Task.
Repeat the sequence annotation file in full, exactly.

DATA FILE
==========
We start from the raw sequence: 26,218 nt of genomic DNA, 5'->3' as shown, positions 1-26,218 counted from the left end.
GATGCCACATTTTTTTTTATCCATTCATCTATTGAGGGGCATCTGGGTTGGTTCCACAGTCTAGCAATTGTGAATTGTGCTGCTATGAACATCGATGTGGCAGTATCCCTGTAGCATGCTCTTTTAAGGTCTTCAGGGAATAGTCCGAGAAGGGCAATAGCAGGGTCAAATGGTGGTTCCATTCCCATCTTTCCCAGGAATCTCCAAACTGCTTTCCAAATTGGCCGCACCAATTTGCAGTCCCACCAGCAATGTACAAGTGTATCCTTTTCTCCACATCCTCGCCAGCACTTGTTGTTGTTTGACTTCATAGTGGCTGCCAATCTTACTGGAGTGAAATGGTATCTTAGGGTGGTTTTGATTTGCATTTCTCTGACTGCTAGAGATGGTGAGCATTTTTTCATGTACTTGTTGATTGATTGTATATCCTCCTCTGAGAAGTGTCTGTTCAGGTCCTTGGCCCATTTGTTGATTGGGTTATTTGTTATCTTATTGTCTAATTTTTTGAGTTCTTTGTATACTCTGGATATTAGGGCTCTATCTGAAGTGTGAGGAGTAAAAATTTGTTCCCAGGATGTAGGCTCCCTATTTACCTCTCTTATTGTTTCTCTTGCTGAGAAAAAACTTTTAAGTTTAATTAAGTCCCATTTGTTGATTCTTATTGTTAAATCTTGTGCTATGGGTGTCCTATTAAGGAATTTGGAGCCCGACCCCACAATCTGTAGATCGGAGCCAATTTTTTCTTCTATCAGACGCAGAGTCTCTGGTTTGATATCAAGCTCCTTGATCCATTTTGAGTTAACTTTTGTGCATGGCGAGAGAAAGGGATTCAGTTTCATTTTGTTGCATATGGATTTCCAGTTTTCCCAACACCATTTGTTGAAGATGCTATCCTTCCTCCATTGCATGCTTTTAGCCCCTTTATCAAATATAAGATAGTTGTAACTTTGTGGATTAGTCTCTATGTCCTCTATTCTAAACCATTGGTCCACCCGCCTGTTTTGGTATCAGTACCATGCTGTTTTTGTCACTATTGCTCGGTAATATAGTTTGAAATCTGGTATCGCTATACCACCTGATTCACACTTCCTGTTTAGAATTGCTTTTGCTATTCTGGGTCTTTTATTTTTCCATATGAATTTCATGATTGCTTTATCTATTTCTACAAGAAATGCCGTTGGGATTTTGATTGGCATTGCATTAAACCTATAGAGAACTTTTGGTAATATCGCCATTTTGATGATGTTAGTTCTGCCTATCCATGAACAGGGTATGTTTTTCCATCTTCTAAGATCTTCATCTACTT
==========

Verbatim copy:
We start from the raw sequence: 26,218 nt of genomic DNA, 5'->3' as shown, positions 1-26,218 counted from the left end.
GATGCCACATTTTTTTTTATCCATTCATCTATTGAGGGGCATCTGGGTTGGTTCCACAGTCTAGCAATTGTGAATTGTGCTGCTATGAACATCGATGTGGCAGTATCCCTGTAGCATGCTCTTTTAAGGTCTTCAGGGAATAGTCCGAGAAGGGCAATAGCAGGGTCAAATGGTGGTTCCATTCCCATCTTTCCCAGGAATCTCCAAACTGCTTTCCAAATTGGCCGCACCAATTTGCAGTCCCACCAGCAATGTACAAGTGTATCCTTTTCTCCACATCCTCGCCAGCACTTGTTGTTGTTTGACTTCATAGTGGCTGCCAATCTTACTGGAGTGAAATGGTATCTTAGGGTGGTTTTGATTTGCATTTCTCTGACTGCTAGAGATGGTGAGCATTTTTTCATGTACTTGTTGATTGATTGTATATCCTCCTCTGAGAAGTGTCTGTTCAGGTCCTTGGCCCATTTGTTGATTGGGTTATTTGTTATCTTATTGTCTAATTTTTTGAGTTCTTTGTATACTCTGGATATTAGGGCTCTATCTGAAGTGTGAGGAGTAAAAATTTGTTCCCAGGATGTAGGCTCCCTATTTACCTCTCTTATTGTTTCTCTTGCTGAGAAAAAACTTTTAAGTTTAATTAAGTCCCATTTGTTGATTCTTATTGTTAAATCTTGTGCTATGGGTGTCCTATTAAGGAATTTGGAGCCCGACCCCACAATCTGTAGATCGGAGCCAATTTTTTCTTCTATCAGACGCAGAGTCTCTGGTTTGATATCAAGCTCCTTGATCCATTTTGAGTTAACTTTTGTGCATGGCGAGAGAAAGGGATTCAGTTTCATTTTGTTGCATATGGATTTCCAGTTTTCCCAACACCATTTGTTGAAGATGCTATCCTTCCTCCATTGCATGCTTTTAGCCCCTTTATCAAATATAAGATAGTTGTAACTTTGTGGATTAGTCTCTATGTCCTCTATTCTAAACCATTGGTCCACCCGCCTGTTTTGGTATCAGTACCATGCTGTTTTTGTCACTATTGCTCGGTAATATAGTTTGAAATCTGGTATCGCTATACCACCTGATTCACACTTCCTGTTTAGAATTGCTTTTGCTATTCTGGGTCTTTTATTTTTCCATATGAATTTCATGATTGCTTTATCTATTTCTACAAGAAATGCCGTTGGGATTTTGATTGGCATTGCATTAAACCTATAGAGAACTTTTGGTAATATCGCCATTTTGATGATGTTAGTTCTGCCTATCCATGAACAGGGTATGTTTTTCCATCTTCTAAGATCTTCATCTACTT